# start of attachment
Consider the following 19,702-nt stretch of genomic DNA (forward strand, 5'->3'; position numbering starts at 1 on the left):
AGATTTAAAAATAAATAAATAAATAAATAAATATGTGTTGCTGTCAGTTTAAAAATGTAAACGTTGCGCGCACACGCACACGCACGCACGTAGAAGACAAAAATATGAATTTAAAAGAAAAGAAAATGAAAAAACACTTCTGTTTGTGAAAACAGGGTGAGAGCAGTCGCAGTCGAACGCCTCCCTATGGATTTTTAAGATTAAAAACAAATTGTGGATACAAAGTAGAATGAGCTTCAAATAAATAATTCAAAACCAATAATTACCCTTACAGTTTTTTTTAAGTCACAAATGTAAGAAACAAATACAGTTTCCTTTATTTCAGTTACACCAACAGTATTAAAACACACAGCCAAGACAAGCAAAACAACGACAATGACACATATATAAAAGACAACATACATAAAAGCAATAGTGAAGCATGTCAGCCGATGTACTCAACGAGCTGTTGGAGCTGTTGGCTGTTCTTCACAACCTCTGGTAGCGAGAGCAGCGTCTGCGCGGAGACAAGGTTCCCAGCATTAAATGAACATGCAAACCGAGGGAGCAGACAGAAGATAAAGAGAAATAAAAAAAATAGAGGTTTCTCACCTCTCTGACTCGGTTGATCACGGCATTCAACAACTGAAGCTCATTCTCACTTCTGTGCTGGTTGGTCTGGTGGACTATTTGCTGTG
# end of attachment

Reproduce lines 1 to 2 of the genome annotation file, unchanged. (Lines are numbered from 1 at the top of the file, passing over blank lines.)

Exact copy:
Consider the following 19,702-nt stretch of genomic DNA (forward strand, 5'->3'; position numbering starts at 1 on the left):
AGATTTAAAAATAAATAAATAAATAAATAAATATGTGTTGCTGTCAGTTTAAAAATGTAAACGTTGCGCGCACACGCACACGCACGCACGTAGAAGACAAAAATATGAATTTAAAAGAAAAGAAAATGAAAAAACACTTCTGTTTGTGAAAACAGGGTGAGAGCAGTCGCAGTCGAACGCCTCCCTATGGATTTTTAAGATTAAAAACAAATTGTGGATACAAAGTAGAATGAGCTTCAAATAAATAATTCAAAACCAATAATTACCCTTACAGTTTTTTTTAAGTCACAAATGTAAGAAACAAATACAGTTTCCTTTATTTCAGTTACACCAACAGTATTAAAACACACAGCCAAGACAAGCAAAACAACGACAATGACACATATATAAAAGACAACATACATAAAAGCAATAGTGAAGCATGTCAGCCGATGTACTCAACGAGCTGTTGGAGCTGTTGGCTGTTCTTCACAACCTCTGGTAGCGAGAGCAGCGTCTGCGCGGAGACAAGGTTCCCAGCATTAAATGAACATGCAAACCGAGGGAGCAGACAGAAGATAAAGAGAAATAAAAAAAATAGAGGTTTCTCACCTCTCTGACTCGGTTGATCACGGCATTCAACAACTGAAGCTCATTCTCACTTCTGTGCTGGTTGGTCTGGTGGACTATTTGCTGTG